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International Day of Consciousness. Message from President Emil Constantinescu to the Conference organized by the Federation of World Peace and UNESCO, April 5-6, 2021


International Day of Consciousness was established on 25 July 2019 by United Nations General Assembly resolution 73/329 and celebrated for the first time on 5 April 2020. This is part of the sustained efforts of the United Nations and its subordinate bodies, such as UNESCO, to create living conditions that promote the stability and well-being of individuals, and to cultivate friendly relations between states, based on respect for human rights and fundamental freedoms, without discrimination on grounds of sex, gender, language or religion. This is the culture of peace.

President Emil Constantinescu’s message to the Conference organized by the Federation of World Peace and UNESCO, April 5-6, 2021

I think that when you invited me on International Day of Consciousness to take part in a debate on the creation of a “peaceful world enlightened by conscience,” you considered that I was one of the few survivors of the Second World War, which can testify directly to war as a violation of the right to life, and of totalitarian regimes as a total violation of freedom, two fundamental values ​​of universal human consciousness.

I was born in 1939, on the banks of the Dniester, then the border of my country, invaded by the army of the Soviet Union, following the pact with Nazi Germany. I went through two shelters, in 1940 and 1944. My first childhood memories are the corpses of those killed, the trains of the wounded and the suffering of those close to me. At the end of the shelter, the grandparents’ house was, after the airstrikes, a smoking ruin. Romania, which then had 16 million inhabitants, lost one million lives in the war. After the war, drought and famine followed. Then, the military occupation and the establishment of the communist dictatorship, in which hundreds of thousands of people were arrested and deported, many of whom were tortured and killed in concentration camps. In the second, softer part of the dictatorship, after the mass installation of fear, many gave in and became collaborators of the political police and will be blackmailed after the fall of the regime, with collaboration or prosecution files.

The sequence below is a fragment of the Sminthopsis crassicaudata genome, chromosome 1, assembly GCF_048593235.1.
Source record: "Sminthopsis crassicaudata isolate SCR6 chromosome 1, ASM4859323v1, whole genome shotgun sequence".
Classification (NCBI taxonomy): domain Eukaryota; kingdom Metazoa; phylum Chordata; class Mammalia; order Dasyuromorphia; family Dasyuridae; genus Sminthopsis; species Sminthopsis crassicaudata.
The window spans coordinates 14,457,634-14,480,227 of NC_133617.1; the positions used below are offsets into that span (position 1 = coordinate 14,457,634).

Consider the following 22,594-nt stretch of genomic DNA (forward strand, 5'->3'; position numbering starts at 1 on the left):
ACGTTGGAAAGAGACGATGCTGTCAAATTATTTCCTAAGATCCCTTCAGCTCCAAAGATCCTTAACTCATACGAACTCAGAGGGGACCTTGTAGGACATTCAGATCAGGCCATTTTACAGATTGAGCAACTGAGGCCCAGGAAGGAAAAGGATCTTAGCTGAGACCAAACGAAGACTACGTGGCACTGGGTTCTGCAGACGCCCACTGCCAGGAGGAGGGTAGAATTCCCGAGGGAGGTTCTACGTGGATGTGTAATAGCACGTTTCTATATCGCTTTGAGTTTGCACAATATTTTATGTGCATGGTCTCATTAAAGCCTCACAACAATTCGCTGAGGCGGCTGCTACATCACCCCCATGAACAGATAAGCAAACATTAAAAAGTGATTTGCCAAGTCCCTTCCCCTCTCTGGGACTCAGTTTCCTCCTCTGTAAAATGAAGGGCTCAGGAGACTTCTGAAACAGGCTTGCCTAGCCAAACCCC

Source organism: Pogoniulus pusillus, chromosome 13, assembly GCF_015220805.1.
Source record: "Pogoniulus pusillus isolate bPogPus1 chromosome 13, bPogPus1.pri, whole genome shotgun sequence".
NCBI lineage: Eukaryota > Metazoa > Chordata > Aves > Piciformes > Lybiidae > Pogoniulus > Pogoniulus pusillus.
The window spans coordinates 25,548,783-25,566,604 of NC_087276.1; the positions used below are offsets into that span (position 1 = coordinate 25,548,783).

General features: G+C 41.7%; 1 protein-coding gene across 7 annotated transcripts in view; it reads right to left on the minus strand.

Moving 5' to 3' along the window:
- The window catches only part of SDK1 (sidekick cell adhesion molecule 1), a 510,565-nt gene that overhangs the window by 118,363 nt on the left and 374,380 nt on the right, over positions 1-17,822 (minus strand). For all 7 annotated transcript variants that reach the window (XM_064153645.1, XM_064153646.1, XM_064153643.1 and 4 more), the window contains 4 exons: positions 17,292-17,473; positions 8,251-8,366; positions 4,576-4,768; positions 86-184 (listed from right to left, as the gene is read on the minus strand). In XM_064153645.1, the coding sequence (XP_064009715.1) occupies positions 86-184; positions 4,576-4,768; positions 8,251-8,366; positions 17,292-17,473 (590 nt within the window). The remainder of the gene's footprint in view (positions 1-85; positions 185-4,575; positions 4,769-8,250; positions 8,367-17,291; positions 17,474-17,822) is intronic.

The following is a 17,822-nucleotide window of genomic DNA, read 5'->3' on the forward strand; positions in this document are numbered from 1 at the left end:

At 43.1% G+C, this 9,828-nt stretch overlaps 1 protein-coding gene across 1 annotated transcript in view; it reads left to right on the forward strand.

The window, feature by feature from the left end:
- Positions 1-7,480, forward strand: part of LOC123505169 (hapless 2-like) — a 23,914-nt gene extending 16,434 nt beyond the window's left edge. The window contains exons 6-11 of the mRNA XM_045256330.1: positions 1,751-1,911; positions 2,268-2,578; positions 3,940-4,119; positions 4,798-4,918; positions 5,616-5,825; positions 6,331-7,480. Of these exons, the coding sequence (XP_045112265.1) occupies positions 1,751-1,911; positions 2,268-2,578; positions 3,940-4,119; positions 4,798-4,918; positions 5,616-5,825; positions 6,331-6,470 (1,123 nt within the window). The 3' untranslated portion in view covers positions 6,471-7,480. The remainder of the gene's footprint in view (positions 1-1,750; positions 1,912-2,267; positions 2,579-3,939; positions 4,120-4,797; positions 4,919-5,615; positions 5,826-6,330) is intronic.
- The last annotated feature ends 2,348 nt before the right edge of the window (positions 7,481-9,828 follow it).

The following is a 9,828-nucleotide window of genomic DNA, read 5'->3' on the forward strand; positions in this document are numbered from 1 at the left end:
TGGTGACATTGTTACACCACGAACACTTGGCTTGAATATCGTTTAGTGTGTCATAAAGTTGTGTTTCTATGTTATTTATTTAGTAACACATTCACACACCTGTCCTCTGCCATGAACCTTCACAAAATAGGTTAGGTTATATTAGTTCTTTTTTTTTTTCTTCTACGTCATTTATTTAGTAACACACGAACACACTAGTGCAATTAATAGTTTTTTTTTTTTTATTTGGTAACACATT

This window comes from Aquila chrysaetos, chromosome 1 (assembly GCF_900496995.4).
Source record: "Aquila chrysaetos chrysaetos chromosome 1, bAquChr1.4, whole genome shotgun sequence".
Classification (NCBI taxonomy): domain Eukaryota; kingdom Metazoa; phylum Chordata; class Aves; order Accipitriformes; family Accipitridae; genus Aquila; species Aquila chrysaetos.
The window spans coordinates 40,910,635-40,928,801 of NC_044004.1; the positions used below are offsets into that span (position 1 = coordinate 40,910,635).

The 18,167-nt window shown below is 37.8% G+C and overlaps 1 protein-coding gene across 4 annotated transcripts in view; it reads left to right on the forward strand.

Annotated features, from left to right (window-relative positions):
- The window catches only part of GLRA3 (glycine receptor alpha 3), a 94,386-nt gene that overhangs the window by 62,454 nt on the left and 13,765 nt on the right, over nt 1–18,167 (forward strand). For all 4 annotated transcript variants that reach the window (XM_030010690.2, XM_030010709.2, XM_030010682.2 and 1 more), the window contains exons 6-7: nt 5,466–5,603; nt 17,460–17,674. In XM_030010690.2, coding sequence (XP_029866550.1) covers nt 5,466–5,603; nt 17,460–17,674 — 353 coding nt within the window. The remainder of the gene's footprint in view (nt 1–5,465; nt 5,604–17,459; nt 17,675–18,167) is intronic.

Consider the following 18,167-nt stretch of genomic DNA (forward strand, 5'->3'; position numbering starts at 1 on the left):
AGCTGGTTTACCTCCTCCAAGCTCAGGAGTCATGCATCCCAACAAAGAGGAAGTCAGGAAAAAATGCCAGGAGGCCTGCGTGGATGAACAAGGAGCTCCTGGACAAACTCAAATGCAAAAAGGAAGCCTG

The communist regime collapsed four decades after its establishment, following peaceful demonstrations, violently attacked by military repression forces, which killed thousands of people, and thousands more were arrested and tortured.

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I became the first democratic head of state of Romania, after 60 years of successive dictatorships, royal, military, fascist or communist, with the support of former political prisoners, revolutionaries in December 1989 and pro-democracy demonstrators in 1990, being elected in following free elections, which were not contested by anyone, first of all, due to the fact that I was the rector of the University of Bucharest, the president of the National Council of Rectors of Romanian Universities and a civic activist.

I am proud that in my tenure there was no persecution, not even of former torturers of the political police, because their victims did not want revenge, proving that true national reconciliation can only be based on a pedagogy of suffering and forgiveness, but not forgetfulness.

I campaigned, as president of Romania, for a democracy and a free market economy, during a transition in which the population paid a heavy social price for economic reforms and European and Euro-Atlantic integration.

I am not too happy with what contemporary society looks like and I feel closer today to those who still suffer in different parts of the world from totalitarian regimes, wars and poverty, than to many of the citizens of advanced democracies or my fellow citizens who accept compromises. to advance in career or for money.

I have told you these things because I hope I can help, when we talk about conscience, to think, first of all, about how we organize our own life, in the spirit of moral values. It is not easy to live respecting the principles of morality, but I can tell them, especially to the young, how good you can feel in old age, if you have a clear conscience.

We now live in a world torn between an exceptional progress of science and technology, on the one hand, and a visible spiritual and moral degradation, on the other. Two millennia ago, the Greeks wrote on the pediment of the Temple of Apollo at Delphi “Gnóthi seautón,” “Know thyself.” I believe that the lack of solutions to the current global health, economic and moral crisis requires each of us to choose between “having” or “being”.

Our Institute for Advanced Study has promoted at the UN and UNESCO the “Levant Initiative for Global Peace” proposing, as a solution, for regions with open or frozen conflicts, in which communities with different national, ethnic or religious identities face each other in the same space, constituted throughout a long history, cultural diplomacy based on “understanding the other”. But I believe that an even higher goal would be to create a “culture of peace through education” that reconciles the past with the present and space with time. An education based on moral values ​​can create, for the world of the 21st century, a new arbitrage between power and knowledge, which will reconfigure a framework in which each individual can not only be, but also become.

It is, after all, the decision of each of us to contribute to the universal consciousness of humanity. “

Emil Constantinescu,

President of the Institute of Advanced Studies for the Culture and Civilization of the Levant

President of Romania 1996-2000



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